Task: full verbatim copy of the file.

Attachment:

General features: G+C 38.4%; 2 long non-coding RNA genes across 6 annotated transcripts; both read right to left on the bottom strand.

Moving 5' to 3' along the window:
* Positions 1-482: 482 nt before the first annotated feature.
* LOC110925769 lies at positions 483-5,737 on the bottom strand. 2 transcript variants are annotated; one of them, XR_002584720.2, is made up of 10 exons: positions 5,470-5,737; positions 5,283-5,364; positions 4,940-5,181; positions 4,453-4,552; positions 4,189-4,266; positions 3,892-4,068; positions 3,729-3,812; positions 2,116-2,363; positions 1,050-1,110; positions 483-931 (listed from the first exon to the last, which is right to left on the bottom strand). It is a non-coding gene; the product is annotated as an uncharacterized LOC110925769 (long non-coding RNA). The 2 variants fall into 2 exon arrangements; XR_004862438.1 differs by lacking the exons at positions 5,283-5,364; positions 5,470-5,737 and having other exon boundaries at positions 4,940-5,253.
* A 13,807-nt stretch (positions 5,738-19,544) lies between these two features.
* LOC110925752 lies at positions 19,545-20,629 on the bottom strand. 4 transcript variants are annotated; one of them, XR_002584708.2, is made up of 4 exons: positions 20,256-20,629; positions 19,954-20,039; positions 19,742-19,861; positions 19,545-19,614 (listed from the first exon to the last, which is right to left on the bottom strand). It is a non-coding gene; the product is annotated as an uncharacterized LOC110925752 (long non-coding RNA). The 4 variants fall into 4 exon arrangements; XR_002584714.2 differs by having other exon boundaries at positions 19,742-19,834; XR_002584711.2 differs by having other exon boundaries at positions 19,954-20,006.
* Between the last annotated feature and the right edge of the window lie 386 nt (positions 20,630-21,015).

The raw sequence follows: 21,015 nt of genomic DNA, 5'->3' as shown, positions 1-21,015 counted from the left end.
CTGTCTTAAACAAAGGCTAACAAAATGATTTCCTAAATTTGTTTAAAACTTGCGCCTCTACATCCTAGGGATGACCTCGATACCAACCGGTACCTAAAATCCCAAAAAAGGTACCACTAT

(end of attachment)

General features: G+C 38.4%; 2 long non-coding RNA genes across 6 annotated transcripts; both read right to left on the bottom strand.

Moving 5' to 3' along the window:
* Positions 1-482: 482 nt before the first annotated feature.
* LOC110925769 lies at positions 483-5,737 on the bottom strand. 2 transcript variants are annotated; one of them, XR_002584720.2, is made up of 10 exons: positions 5,470-5,737; positions 5,283-5,364; positions 4,940-5,181; positions 4,453-4,552; positions 4,189-4,266; positions 3,892-4,068; positions 3,729-3,812; positions 2,116-2,363; positions 1,050-1,110; positions 483-931 (listed from the first exon to the last, which is right to left on the bottom strand). It is a non-coding gene; the product is annotated as an uncharacterized LOC110925769 (long non-coding RNA). The 2 variants fall into 2 exon arrangements; XR_004862438.1 differs by lacking the exons at positions 5,283-5,364; positions 5,470-5,737 and having other exon boundaries at positions 4,940-5,253.
* A 13,807-nt stretch (positions 5,738-19,544) lies between these two features.
* LOC110925752 lies at positions 19,545-20,629 on the bottom strand. 4 transcript variants are annotated; one of them, XR_002584708.2, is made up of 4 exons: positions 20,256-20,629; positions 19,954-20,039; positions 19,742-19,861; positions 19,545-19,614 (listed from the first exon to the last, which is right to left on the bottom strand). It is a non-coding gene; the product is annotated as an uncharacterized LOC110925752 (long non-coding RNA). The 4 variants fall into 4 exon arrangements; XR_002584714.2 differs by having other exon boundaries at positions 19,742-19,834; XR_002584711.2 differs by having other exon boundaries at positions 19,954-20,006.
* Between the last annotated feature and the right edge of the window lie 386 nt (positions 20,630-21,015).

The raw sequence follows: 21,015 nt of genomic DNA, 5'->3' as shown, positions 1-21,015 counted from the left end.
CTGTCTTAAACAAAGGCTAACAAAATGATTTCCTAAATTTGTTTAAAACTTGCGCCTCTACATCCTAGGGATGACCTCGATACCAACCGGTACCTAAAATCCCAAAAAAGGTACCACTAT